tcm summer movie cover

Review by C.J. Bunce

We’re just a little over the midway point of Summer 2021, so there’s plenty of time to squeeze the pulp out of the sun and fun.  Summer means movies, often big movies, and Turner Classic Movies’ latest in-depth research into the best of classic and genre films continues in the new book, TCM’s Summer Movies: 30 Sun-Drenched Classics available now here at Amazon.  Think about it–What would you recommend for the 30 best summer movies of all time?  Writer John Malahy makes his selections, and pulls in an additional 30 movies as suggested “double features,” meaning you have 60 key suggestions that will either re-affirm your own picks, or more likely, provide at least a few new films you may want to try out.  Over the past decade I have reviewed most of the books from publisher Running Press’s chronicle from the TCM library, and this latest is on the heels of TCM’s The Essentials: 52 Must-See Movies and Why They Matter and its sequel (reviewed here and here least year).  Today I’m reviewing and previewing the new volume in what has become a major film library for the film historian.  You may quibble with some of the picks, but I bet you’ll find at least 20 movies that make your own list of movies or at least help get you in the spirit of summer.

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Readers may find some of Mahaly’s selections obvious, others unusual.  These aren’t movies that are the biggest summer blockbusters (although a few make the cut), but movies you want to watch in the freezing cold dead of winter to remind you of the good and bad of summer: summer heat, summer vacations, summer pastimes, and summer romance.  The obvious pick to me is Jaws, the first declared blockbuster summer movie.  Other picks I love: Caddyshack–Kenny Loggins’ soundtrack is the accompaniment to many summers since, and National Lampoon’s Vacation is another solid choice.  But from there the list leans into what summer really means.  Summer heat is the background or driving force behind selections like Rear Window, Do the Right Thing, Picnic, The Seven-Year Itch, and Key Largo.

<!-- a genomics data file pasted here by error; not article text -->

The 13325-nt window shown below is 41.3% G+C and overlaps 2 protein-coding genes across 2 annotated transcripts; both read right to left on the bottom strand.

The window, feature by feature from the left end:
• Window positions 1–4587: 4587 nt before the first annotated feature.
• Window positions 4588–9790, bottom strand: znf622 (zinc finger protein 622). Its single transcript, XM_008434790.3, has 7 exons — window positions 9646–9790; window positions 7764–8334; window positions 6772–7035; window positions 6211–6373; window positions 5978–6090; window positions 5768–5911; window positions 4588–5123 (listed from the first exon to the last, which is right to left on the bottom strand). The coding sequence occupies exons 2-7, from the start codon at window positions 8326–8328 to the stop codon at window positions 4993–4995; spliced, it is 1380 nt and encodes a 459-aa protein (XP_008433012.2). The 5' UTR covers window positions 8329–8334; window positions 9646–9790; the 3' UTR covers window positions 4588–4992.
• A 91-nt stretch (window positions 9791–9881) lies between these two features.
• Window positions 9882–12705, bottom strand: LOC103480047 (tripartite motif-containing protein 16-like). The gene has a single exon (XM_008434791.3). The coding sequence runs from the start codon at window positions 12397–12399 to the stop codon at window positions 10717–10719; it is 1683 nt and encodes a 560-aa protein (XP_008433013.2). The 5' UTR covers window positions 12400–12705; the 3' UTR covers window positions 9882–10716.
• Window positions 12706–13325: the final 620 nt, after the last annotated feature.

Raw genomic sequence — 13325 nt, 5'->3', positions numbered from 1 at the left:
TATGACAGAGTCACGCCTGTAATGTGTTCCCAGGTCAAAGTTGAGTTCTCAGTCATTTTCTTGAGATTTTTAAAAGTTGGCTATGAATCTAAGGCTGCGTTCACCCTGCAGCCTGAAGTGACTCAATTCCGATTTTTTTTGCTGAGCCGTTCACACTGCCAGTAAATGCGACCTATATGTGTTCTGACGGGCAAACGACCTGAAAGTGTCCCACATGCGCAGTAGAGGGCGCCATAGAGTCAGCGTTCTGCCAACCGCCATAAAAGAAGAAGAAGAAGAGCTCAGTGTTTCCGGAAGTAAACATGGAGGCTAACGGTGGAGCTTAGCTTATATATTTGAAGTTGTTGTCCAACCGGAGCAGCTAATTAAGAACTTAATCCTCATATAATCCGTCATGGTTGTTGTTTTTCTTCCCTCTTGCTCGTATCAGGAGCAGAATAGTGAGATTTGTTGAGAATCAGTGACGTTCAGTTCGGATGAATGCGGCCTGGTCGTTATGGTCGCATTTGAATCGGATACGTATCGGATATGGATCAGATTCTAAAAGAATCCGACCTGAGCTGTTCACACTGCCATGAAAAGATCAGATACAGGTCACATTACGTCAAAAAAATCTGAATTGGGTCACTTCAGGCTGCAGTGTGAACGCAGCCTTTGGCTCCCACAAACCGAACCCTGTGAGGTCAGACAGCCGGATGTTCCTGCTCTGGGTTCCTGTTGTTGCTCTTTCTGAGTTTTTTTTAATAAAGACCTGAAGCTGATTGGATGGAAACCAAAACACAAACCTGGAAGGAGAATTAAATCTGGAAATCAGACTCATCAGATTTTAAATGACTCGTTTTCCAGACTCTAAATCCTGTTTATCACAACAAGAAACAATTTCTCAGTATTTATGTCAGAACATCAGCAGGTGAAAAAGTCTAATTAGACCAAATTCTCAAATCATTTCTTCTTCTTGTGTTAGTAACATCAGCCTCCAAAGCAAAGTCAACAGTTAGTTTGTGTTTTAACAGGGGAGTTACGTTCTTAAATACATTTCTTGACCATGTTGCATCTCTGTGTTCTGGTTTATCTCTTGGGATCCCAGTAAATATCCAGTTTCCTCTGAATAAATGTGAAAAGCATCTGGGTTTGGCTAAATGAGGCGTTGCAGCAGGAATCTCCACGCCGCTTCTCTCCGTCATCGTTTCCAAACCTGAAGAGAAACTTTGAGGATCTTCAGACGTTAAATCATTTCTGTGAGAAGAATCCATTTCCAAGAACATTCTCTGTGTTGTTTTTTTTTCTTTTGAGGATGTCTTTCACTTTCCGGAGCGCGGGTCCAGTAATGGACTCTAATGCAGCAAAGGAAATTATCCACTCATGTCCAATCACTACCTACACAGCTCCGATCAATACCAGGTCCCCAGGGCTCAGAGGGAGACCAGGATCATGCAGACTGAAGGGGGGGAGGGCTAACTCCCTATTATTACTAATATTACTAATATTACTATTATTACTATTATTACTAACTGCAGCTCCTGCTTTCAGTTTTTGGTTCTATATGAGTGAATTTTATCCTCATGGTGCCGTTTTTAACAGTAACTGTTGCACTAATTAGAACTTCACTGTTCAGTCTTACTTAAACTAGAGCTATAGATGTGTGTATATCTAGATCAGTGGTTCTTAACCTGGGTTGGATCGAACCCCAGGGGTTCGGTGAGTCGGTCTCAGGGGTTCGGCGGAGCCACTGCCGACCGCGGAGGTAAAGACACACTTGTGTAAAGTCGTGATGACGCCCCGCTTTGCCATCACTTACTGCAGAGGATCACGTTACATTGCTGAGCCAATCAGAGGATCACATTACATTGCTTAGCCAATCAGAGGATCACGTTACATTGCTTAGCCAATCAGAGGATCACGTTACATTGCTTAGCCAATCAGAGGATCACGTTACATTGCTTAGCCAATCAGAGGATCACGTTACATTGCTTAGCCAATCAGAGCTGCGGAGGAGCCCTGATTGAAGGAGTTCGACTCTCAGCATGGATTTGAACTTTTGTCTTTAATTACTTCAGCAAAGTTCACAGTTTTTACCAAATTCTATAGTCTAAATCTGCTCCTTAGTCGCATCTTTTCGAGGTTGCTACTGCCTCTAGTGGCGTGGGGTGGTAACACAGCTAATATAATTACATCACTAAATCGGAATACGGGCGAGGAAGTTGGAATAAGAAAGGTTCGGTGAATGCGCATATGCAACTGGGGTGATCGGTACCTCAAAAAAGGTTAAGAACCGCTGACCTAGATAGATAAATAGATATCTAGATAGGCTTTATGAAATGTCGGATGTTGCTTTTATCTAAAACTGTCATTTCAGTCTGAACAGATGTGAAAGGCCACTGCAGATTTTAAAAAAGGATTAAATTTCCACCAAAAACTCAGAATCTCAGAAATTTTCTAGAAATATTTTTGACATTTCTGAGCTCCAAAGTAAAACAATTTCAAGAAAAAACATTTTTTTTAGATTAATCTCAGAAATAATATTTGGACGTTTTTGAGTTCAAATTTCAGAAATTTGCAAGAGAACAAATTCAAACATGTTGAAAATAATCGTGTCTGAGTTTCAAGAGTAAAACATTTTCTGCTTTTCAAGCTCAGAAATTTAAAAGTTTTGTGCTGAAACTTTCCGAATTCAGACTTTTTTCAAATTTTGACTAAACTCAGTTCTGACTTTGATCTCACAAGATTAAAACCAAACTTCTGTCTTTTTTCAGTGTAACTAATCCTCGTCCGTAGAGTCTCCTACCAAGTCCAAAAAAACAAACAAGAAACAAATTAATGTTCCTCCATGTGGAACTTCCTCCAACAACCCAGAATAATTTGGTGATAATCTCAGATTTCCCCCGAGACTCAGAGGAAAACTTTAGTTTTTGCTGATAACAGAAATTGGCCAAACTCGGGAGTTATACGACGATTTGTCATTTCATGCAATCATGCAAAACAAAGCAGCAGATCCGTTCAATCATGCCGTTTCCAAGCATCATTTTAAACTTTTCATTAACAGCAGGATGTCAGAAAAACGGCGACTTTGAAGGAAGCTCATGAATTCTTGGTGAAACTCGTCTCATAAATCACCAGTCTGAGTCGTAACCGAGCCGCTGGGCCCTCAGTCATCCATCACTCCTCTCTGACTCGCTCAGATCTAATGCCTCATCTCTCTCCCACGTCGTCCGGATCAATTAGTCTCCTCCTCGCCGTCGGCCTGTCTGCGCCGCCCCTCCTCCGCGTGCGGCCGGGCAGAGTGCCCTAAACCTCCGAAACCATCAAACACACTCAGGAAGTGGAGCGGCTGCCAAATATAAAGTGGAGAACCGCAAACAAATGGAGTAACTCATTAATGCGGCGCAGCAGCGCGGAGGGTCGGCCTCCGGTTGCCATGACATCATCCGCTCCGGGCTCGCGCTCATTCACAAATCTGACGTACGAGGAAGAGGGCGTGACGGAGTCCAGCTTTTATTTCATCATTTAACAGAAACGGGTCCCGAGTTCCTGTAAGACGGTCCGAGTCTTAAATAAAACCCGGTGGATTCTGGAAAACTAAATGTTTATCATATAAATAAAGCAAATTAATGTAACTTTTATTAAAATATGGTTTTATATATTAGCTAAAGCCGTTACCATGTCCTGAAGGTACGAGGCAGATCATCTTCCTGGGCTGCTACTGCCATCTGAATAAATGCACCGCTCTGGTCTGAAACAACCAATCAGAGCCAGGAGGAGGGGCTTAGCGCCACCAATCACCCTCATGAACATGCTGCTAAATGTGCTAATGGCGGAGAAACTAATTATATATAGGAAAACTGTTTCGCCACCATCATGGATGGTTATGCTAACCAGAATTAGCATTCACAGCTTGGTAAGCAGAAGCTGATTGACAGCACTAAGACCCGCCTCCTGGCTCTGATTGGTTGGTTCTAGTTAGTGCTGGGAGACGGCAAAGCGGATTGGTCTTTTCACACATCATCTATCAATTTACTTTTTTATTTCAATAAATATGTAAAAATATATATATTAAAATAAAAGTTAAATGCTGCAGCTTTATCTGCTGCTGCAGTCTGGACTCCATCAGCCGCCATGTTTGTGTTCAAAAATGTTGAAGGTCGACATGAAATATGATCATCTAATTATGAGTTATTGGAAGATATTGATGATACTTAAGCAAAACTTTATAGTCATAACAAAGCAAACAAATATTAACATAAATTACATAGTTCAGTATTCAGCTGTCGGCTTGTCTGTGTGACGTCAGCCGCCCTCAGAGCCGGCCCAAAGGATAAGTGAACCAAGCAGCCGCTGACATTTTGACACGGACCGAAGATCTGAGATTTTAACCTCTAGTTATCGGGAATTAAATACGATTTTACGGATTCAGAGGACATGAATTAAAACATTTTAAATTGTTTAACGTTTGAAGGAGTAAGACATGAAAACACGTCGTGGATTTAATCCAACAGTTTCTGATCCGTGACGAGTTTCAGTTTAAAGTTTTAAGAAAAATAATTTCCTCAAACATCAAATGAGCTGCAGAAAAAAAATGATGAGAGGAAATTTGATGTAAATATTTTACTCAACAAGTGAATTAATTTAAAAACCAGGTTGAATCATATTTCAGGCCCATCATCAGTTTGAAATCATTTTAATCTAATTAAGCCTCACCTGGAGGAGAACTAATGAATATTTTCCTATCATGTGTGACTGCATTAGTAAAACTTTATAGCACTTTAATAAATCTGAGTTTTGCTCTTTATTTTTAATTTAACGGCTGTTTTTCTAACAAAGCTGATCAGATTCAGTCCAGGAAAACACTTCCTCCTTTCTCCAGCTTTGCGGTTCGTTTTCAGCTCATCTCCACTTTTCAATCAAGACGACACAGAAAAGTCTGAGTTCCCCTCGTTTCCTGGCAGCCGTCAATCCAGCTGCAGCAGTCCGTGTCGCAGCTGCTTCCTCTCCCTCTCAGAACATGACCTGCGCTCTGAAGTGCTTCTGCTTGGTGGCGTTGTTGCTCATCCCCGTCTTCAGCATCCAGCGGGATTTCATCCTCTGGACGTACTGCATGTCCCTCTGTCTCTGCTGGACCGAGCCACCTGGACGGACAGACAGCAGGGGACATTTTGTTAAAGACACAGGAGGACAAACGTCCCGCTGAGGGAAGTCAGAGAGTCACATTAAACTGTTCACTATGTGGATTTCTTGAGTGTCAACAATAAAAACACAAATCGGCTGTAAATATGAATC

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One of the surprises is the must-watch documentary that is a perfect film for the list:  Bruce Brown’s The Endless Summer from 1964, a unique film and one of the greatest U.S. documentaries ever created It’s one of the summer pastime subsets of Malahy’s selections, which also include two of my favorite films of all time in any category, both musicals: Rodgers and Hammerstein’s original State Fair from 1945 and Meredith Willson’s The Music Man from 1962.  What do you do over the summer?  Your answers may parallel Summer Stock, Gidget, The Parent Trap, Dirty Dancing, Moonrise Kingdom, or if you’re really checked out for the summer like Dustin Hoffman, The Graduate. 

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Mahaly seeks out earlier black and white selections and foreign films, too, many you can best find on Turner Classic Movies by adding them to your DVR.  Some of the “also-rans” or “double features” are as good or better than the 30 main picks, including Splendor in the Grass from 1961, A Summer Place from 1959, a Deanna Durbin feature Three Smart Girls, Mr. Hobbs Takes a Vacation with Jimmy Stewart, and the 1979 summer camp classic Meatballs starring Bill Murray.

TCM’s Summer Movies: 30 Sun-Drenched Classics includes a foreword by film critic Leonard Maltin, and a sidebar feature for every selection describing the current status of the location that inspired each film.  This film reference continues the TCM film library and should be an indispensable addition to the film history shelf of any film buff.  TCM’s Summer Movies: 30 Sun-Drenched Classics is available in a hardcover with black and white and color photographs, from publisher Running Press.  Get your copy now here at Amazon.  Keep an eye out at the TCM website for future airings of films from the book.  And don’t forget to check out the other books in the TCM library reviewed here at borg, 52 Must-See Movies That Matter, 52 More Must-See Movies That Matter, Must-See Sci-Fi, Dynamic Dames, Forbidden Hollywood, Christmas in the Movies, and Fright Favorites.